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New words – 11 November 2013

November 11, 2013

the Slow Web noun internet technology designed to make users feel calm

This is the question motivating the embryonic movement known variously as ‘calming technology’, ‘the slow web’, ‘conscious computing’ or (Pang’s preferred term) ‘contemplative computing’.

[The Guardian (UK broadsheet) 11.05.13]

I won’t lie and say it’s due to a conscious effort to spend less time on the internet on my part, or some participation in the slow web movement.

[shesinvogue.blogspot.com 16 April 2013]

WikiCell noun a type of edible food packaging

WikiCell ice cream and frozen yogurt will make their debut at US grocery stores later this month.

[Smithsonian (US history and culture magazine) June 2013]

zenware noun software designed to have a calming effect

Their inventions so far include [...] scores of pieces of ‘zenware’ designed to block distractions, with names such as Isolator and StayFocusd and Shroud and Turn Off The Lights.

[The Guardian (UK broadsheet) 11 May 2013]

naysayer noun someone who refuses to accept a belief or opinion that is held by most other people

But how many storms, how many scientists weighing in, how much new information will it take to — at a minimum — convince the editors that permitting naysayers to have a voice for “balance” is not just factually wrong but also flat-out immoral?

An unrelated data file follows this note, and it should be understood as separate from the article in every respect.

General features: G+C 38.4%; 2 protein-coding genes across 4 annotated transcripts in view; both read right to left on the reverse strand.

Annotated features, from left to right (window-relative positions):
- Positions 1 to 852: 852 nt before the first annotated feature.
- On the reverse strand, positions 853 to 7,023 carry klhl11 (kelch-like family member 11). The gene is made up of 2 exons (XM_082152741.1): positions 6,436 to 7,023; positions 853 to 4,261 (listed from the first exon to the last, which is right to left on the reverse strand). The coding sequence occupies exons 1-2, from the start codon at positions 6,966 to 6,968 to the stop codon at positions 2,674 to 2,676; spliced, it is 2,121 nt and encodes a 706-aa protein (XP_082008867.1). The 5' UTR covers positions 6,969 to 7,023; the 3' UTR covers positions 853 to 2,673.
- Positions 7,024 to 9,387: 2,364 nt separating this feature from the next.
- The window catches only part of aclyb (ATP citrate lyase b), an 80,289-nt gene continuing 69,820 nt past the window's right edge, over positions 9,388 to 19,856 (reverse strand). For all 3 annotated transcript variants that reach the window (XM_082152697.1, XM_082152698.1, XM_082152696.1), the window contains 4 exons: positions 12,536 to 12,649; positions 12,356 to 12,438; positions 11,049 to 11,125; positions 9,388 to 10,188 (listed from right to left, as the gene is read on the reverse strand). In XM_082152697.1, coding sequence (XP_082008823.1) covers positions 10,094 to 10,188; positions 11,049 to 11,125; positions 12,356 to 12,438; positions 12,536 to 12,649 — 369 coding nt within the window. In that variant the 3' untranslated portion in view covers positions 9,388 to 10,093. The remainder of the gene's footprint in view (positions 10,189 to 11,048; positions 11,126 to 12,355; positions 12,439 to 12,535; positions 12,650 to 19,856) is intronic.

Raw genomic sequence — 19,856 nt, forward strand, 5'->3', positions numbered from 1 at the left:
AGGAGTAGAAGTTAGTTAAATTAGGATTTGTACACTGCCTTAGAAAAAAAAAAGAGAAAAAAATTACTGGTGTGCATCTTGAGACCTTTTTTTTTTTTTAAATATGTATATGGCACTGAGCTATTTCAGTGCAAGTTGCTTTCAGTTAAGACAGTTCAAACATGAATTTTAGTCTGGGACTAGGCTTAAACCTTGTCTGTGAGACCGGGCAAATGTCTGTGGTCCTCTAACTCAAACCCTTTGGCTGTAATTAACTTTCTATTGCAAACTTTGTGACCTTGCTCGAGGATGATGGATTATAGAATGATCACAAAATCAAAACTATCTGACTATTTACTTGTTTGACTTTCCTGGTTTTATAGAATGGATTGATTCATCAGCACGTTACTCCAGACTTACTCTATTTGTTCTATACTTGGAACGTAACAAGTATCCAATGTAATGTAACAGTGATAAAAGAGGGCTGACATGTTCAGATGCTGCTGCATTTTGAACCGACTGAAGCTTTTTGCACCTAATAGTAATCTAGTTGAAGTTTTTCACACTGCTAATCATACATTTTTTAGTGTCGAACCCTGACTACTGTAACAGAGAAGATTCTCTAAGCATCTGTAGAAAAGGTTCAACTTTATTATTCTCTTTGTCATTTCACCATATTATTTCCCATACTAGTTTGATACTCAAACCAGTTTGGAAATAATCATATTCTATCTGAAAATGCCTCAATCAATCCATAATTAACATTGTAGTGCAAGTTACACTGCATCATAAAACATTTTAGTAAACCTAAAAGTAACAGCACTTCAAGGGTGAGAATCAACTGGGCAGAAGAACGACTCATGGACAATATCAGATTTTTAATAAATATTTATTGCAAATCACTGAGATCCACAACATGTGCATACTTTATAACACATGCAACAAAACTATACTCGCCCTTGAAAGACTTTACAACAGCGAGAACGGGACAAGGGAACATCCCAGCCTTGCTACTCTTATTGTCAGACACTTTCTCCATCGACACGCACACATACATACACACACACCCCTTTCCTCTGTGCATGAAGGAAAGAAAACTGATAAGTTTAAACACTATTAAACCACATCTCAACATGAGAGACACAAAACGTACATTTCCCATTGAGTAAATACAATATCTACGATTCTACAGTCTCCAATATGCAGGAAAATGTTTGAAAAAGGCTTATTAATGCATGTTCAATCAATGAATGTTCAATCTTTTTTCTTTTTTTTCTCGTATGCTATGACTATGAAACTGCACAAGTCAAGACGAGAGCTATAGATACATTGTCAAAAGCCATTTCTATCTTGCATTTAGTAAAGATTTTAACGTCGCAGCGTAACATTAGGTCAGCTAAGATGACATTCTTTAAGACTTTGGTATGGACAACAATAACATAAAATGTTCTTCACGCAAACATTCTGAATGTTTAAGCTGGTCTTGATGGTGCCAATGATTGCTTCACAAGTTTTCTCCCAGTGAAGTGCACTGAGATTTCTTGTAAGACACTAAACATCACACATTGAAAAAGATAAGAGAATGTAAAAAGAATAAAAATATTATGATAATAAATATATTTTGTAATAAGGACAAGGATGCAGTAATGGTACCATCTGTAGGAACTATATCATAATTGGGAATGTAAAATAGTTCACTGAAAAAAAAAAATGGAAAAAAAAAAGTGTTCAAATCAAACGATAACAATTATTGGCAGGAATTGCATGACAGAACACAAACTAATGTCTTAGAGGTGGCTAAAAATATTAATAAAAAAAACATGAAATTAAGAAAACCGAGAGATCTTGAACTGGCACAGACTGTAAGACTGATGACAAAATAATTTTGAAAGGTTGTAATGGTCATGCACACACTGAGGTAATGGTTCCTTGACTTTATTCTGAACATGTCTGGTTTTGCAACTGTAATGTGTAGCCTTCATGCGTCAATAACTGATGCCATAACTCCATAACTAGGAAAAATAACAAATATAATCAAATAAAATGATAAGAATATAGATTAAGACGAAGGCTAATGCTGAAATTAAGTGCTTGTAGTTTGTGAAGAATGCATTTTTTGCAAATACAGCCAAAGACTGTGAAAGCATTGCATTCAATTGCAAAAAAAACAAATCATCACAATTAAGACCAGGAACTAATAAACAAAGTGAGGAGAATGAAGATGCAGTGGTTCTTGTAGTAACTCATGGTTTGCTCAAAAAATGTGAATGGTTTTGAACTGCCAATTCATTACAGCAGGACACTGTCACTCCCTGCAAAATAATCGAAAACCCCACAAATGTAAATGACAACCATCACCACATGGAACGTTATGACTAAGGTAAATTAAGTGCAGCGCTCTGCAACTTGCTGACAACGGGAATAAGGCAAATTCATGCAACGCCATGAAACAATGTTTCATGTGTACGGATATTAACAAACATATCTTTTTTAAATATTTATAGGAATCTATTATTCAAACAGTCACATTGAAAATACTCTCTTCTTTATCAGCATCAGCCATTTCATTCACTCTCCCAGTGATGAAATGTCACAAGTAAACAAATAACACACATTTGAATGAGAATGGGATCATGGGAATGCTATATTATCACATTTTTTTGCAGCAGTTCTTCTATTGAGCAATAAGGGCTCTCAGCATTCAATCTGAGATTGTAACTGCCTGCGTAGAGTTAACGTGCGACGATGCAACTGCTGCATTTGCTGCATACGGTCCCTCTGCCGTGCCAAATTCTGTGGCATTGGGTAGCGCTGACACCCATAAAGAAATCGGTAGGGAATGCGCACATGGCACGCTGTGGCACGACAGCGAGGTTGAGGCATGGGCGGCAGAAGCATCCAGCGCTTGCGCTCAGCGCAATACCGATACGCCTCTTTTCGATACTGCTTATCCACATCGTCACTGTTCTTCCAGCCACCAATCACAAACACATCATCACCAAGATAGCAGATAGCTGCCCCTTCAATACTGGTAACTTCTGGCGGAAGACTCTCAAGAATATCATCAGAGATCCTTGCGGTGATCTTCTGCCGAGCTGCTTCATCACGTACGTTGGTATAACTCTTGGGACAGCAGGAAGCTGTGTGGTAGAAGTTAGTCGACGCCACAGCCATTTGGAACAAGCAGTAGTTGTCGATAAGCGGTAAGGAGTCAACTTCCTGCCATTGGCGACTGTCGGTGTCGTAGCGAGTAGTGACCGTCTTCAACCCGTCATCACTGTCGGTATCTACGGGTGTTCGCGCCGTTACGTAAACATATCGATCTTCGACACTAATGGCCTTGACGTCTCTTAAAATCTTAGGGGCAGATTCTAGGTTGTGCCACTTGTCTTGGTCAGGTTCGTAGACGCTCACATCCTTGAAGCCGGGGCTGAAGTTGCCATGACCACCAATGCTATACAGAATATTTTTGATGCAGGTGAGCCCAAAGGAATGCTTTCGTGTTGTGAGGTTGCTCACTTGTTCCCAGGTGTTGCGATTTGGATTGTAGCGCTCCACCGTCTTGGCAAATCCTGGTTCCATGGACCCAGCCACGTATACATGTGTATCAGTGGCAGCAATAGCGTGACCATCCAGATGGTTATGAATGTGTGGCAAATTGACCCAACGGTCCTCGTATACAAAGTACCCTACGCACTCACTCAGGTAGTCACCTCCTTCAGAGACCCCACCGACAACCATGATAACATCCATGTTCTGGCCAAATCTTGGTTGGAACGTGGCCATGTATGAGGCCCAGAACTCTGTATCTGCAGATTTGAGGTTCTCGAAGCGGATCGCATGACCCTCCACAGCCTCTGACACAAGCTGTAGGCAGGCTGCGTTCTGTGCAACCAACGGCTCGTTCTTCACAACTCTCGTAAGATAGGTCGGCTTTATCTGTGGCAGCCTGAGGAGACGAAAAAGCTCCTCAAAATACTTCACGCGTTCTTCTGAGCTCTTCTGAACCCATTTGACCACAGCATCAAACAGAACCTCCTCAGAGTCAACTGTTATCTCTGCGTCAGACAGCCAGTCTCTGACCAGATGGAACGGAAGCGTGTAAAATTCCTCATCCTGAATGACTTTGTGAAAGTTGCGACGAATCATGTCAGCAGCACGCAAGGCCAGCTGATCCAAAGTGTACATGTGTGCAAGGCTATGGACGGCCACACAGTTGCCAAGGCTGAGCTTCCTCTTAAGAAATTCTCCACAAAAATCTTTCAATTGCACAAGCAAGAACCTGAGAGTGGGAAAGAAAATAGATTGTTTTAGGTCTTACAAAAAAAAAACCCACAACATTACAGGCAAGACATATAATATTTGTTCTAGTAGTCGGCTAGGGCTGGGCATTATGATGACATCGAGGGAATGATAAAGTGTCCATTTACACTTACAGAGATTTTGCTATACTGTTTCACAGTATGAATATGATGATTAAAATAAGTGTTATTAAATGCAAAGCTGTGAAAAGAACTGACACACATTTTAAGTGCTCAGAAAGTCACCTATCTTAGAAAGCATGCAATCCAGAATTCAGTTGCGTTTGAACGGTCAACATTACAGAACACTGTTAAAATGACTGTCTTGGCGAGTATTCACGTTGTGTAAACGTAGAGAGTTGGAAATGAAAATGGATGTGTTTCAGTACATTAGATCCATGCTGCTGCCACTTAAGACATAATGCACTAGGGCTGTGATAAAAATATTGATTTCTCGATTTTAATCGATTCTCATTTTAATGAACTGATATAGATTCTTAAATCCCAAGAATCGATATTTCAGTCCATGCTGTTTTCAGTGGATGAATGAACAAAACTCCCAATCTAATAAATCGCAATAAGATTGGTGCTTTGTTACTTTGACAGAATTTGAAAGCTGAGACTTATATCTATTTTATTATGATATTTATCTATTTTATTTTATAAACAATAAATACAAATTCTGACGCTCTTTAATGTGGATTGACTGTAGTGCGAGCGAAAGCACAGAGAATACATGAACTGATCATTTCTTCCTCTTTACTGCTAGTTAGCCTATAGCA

[Washington Post (US broadsheet) 24 May 2013]

yolo abbreviation abbreviation for “you only live once” (used to justify doing something that is expensive or not sensible, or to encourage someone to do something)

The Jenners on the other hand, were totally living the YOLO life. Those crazy kids were cliff jumping, waterskiing, and doing some crazy fun looking wind surfing thing.

[www.crushable.com 29 July 2013]

About new words

5 comments

  1. […] See on dictionaryblog.cambridge.org […]


  2. “Naysayer” has been around for years on the Western shores of the Atlantic. I can’t give a specific citation, but I’m sure I heard the term as a university student 40 years ago.


    • Have the same feeling. I was surprised to see it in this list.


  3. I invented a new word / phrase, the “dick flick”, kind of opposite of “chick flick” where there is one, usually American, hero running around saving the world from whatever disaster is in progress…


    • Well, there’s a more elegant phrase for print media serving the same audience “Lad magazines.” In terms of film and video games, I think you are talking about “super-hero” titles. Your coinage is clever, but not necessary.



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